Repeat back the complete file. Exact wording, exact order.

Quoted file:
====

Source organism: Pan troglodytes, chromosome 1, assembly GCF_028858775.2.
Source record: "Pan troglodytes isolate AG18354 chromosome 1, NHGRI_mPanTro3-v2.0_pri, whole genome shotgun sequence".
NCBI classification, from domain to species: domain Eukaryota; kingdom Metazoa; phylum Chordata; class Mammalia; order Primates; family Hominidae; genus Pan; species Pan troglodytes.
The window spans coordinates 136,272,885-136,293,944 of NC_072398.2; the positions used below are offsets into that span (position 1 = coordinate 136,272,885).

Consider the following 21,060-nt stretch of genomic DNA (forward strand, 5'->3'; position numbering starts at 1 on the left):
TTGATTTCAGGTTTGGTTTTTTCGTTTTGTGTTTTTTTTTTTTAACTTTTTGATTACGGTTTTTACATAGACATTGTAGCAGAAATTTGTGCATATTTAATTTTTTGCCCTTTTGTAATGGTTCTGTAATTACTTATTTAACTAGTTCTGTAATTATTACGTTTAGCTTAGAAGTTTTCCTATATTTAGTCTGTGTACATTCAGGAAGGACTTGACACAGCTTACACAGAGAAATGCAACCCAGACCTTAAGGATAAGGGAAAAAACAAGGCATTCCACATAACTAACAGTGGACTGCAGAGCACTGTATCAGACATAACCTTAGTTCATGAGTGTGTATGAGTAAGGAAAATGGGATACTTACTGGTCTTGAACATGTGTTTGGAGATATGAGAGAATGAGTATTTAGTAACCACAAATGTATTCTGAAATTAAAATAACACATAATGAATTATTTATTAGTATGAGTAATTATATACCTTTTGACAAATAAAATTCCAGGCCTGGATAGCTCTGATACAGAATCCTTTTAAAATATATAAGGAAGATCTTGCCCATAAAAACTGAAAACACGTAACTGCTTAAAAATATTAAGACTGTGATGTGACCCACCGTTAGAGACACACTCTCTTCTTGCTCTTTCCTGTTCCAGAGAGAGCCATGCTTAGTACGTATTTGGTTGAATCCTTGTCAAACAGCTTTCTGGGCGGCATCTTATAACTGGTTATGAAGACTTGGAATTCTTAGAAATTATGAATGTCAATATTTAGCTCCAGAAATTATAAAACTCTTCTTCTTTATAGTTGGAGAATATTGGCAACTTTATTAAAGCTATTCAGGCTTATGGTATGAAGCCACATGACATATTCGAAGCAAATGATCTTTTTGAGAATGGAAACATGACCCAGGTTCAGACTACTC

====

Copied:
Source organism: Pan troglodytes, chromosome 1, assembly GCF_028858775.2.
Source record: "Pan troglodytes isolate AG18354 chromosome 1, NHGRI_mPanTro3-v2.0_pri, whole genome shotgun sequence".
NCBI classification, from domain to species: domain Eukaryota; kingdom Metazoa; phylum Chordata; class Mammalia; order Primates; family Hominidae; genus Pan; species Pan troglodytes.
The window spans coordinates 136,272,885-136,293,944 of NC_072398.2; the positions used below are offsets into that span (position 1 = coordinate 136,272,885).

Consider the following 21,060-nt stretch of genomic DNA (forward strand, 5'->3'; position numbering starts at 1 on the left):
TTGATTTCAGGTTTGGTTTTTTCGTTTTGTGTTTTTTTTTTTTAACTTTTTGATTACGGTTTTTACATAGACATTGTAGCAGAAATTTGTGCATATTTAATTTTTTGCCCTTTTGTAATGGTTCTGTAATTACTTATTTAACTAGTTCTGTAATTATTACGTTTAGCTTAGAAGTTTTCCTATATTTAGTCTGTGTACATTCAGGAAGGACTTGACACAGCTTACACAGAGAAATGCAACCCAGACCTTAAGGATAAGGGAAAAAACAAGGCATTCCACATAACTAACAGTGGACTGCAGAGCACTGTATCAGACATAACCTTAGTTCATGAGTGTGTATGAGTAAGGAAAATGGGATACTTACTGGTCTTGAACATGTGTTTGGAGATATGAGAGAATGAGTATTTAGTAACCACAAATGTATTCTGAAATTAAAATAACACATAATGAATTATTTATTAGTATGAGTAATTATATACCTTTTGACAAATAAAATTCCAGGCCTGGATAGCTCTGATACAGAATCCTTTTAAAATATATAAGGAAGATCTTGCCCATAAAAACTGAAAACACGTAACTGCTTAAAAATATTAAGACTGTGATGTGACCCACCGTTAGAGACACACTCTCTTCTTGCTCTTTCCTGTTCCAGAGAGAGCCATGCTTAGTACGTATTTGGTTGAATCCTTGTCAAACAGCTTTCTGGGCGGCATCTTATAACTGGTTATGAAGACTTGGAATTCTTAGAAATTATGAATGTCAATATTTAGCTCCAGAAATTATAAAACTCTTCTTCTTTATAGTTGGAGAATATTGGCAACTTTATTAAAGCTATTCAGGCTTATGGTATGAAGCCACATGACATATTCGAAGCAAATGATCTTTTTGAGAATGGAAACATGACCCAGGTTCAGACTACTC